‘Reshoring’ boosted by Wal-Mart

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‘Reshoring’ boosted by Wal-Mart


A worker makes product to be supplied to Wal-Mart at a manufacturing facility in the United States. The world’s largest goods buyer announced a reshoring initiative in August 2013 and pledged 250 billion dollar over 10 years. [WAL-MART WEBSITE]

The world’s largest retail company, Wal-Mart, is one of the leaders of the awkwardly labeled “reshoring” movement, or bringing manufacturing back to the U.S.

The Wal-Mart Reshoring Initiative, announced in August 2013, pledged $250 billion over 10 years to supporting domestically produced goods. The goal was to restore America’s manufacturing industry, which has withered with globalization and outsourcing.

Deindustrialization refers to removal or reduction of industrial capacity in a country or area. For decades, U.S. manufacturers sourced more and more products from overseas, where labor and other costs were cheaper. The U.S. government wants to support reshoring, or bringing manufacturing back to the country, creating jobs.

After Wal-Mart announced of its initiative, Emilia Cosmetics moved its manufacturing from Israel to the U.S. Lonati, an Italy-based textile company, moved some manufacturing to the U.S.


As of July, 68 Wal-Mart suppliers have decided to take part in reshoring. Boston Consulting Group concluded that Wal-Mart’s reshoring is capable of creating 1 million jobs in the U.S.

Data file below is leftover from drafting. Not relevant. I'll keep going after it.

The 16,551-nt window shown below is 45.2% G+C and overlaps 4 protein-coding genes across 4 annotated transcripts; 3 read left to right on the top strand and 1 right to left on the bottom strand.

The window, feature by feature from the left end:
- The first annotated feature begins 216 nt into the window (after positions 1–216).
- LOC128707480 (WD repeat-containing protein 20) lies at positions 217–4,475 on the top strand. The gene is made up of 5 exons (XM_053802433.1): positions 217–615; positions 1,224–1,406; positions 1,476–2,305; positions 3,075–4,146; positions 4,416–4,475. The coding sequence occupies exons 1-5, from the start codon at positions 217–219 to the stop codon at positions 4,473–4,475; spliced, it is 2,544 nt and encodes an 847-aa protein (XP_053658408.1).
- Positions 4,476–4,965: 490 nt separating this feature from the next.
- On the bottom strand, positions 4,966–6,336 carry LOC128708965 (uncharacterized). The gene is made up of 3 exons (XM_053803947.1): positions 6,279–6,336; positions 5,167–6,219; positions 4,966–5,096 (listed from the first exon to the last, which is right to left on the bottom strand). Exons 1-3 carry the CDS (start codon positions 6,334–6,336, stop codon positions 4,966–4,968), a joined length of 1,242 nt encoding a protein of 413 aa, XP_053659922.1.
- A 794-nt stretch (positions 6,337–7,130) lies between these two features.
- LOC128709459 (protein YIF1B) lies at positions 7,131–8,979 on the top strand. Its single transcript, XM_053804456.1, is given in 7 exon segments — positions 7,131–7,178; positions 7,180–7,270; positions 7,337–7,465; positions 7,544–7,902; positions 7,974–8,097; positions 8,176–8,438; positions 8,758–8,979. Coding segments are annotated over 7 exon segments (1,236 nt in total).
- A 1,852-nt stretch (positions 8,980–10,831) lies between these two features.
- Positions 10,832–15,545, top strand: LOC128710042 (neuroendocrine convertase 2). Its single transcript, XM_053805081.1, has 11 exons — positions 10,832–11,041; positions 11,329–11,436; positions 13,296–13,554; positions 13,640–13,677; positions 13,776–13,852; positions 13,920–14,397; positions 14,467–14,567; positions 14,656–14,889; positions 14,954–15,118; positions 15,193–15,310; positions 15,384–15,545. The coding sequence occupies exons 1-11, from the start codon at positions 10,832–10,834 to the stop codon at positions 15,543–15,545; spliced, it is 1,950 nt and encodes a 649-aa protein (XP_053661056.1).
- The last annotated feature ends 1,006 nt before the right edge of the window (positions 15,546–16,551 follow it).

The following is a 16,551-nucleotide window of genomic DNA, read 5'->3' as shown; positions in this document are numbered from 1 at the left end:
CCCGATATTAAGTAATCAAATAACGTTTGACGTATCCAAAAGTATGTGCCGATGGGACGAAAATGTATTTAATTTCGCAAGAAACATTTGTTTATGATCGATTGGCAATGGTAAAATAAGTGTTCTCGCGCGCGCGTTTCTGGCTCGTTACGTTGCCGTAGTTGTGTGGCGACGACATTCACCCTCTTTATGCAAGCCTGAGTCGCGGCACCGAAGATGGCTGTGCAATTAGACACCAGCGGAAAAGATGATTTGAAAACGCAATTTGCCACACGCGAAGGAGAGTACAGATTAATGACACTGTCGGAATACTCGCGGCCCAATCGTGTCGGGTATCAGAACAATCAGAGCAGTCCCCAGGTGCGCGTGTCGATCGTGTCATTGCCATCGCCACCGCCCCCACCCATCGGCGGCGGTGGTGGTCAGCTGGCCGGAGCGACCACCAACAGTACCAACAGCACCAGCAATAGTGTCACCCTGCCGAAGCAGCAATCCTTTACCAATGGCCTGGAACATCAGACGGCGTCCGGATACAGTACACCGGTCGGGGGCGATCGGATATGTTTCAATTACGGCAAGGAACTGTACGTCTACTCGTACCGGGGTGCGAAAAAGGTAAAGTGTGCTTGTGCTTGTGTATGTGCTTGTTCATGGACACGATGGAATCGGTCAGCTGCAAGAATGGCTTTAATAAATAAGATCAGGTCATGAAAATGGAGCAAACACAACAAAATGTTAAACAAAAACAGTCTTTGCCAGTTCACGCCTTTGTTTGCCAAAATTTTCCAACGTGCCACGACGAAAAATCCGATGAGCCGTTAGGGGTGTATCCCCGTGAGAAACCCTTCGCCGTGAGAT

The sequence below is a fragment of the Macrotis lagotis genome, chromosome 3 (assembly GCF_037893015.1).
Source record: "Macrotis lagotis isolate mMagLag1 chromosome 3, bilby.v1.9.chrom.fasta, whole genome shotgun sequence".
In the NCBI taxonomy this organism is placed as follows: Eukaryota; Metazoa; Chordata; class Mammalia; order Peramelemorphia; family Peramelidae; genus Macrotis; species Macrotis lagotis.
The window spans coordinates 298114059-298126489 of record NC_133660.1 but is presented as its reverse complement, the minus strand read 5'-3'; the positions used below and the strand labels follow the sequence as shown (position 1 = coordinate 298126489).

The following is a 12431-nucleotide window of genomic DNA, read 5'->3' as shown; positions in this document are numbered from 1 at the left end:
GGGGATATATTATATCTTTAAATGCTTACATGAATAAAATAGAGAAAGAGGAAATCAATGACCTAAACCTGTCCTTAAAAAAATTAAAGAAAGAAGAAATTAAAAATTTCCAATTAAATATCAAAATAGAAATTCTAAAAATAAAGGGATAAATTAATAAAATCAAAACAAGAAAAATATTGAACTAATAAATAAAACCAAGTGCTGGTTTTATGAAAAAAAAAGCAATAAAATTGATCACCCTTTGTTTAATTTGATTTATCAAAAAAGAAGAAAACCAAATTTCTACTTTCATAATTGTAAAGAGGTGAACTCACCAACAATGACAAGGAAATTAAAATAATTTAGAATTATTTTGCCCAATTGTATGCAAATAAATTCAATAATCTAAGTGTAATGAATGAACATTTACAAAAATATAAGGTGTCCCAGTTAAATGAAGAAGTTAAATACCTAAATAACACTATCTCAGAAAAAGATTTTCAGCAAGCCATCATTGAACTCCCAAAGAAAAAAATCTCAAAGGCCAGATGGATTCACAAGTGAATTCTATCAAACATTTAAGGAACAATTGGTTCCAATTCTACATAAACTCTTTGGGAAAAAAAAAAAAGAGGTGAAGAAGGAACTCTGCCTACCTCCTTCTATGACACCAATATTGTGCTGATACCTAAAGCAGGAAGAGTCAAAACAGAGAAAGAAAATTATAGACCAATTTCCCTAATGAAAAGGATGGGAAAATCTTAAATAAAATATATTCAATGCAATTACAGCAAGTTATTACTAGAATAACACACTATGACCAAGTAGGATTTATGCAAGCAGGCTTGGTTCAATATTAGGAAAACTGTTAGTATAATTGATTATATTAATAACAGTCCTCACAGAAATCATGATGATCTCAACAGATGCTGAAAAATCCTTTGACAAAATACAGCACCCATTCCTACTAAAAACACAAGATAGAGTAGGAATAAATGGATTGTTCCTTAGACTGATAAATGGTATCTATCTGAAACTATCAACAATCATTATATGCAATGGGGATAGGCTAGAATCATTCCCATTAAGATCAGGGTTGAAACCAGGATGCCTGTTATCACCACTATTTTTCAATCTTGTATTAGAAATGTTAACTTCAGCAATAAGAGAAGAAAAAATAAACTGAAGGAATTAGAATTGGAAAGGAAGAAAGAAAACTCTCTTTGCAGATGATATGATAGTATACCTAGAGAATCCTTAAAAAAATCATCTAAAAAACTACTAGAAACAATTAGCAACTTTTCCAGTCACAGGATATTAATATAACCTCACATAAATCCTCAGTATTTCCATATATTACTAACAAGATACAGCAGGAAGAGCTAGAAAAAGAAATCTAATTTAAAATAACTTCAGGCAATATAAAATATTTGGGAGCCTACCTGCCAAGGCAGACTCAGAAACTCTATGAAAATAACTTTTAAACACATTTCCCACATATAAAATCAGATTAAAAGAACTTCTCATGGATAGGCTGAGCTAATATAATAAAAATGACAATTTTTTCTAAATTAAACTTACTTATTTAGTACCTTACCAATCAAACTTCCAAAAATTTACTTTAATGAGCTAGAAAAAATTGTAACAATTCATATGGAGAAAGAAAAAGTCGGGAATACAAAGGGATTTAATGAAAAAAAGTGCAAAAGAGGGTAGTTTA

Reshoring is most effective when big companies like Wal-Mart take part. In the U.S., home-grown giants such as Apple, General Electric, Whirlpool and Ford are actively participating.

According to Lee Ji-seon, an analyst at LG Economic Research Institute, nearly 700 companies returned manufacturing to the U.S. after the country started reshoring policies from 2009 through 2014.

“If a conglomerate supports reshoring, small and midsize companies that supply goods to them can take part as well,” said Yang Geum-seung, a research fellow at the Korea Economic Research Institute. “If a country can persuade conglomerates, which play the role of hubs in an industrial ecosystem, partner companies and suppliers will hop on the reshoring plan.”

Cooperation with local governments is also important. Local governments target companies for reshoring in Japan, as each region has different needs and business environments. Bringing the companies back is the local governments’ role.

Mie Prefecture in Japan persuaded Sharp to build a manufacturing facility in the region. Saitama Prefecture even set up a team to attract companies. Shimane Prefecture offers subsidies for IT service industries and Aichi Prefecture released an aggressive land support plan for reshoring companies.

“[Korea] has to expand the discretionary authority of local governments to selectively attract companies that could boost local economies,” said Kim Eun-kyung, a researcher at Gyeonggi Research Institute.

Experts also stress the need to create business-friendly environments.

“For companies who shifted production abroad for lower labor costs, there must be some advantage to coming home that makes up for higher labor costs,” said Moon Jong-chul, a researcher at the Korea Institute for Industrial Economics & Trade.

BY MOON HEE-CHUL [kim.jeehee@joongang.co.kr]
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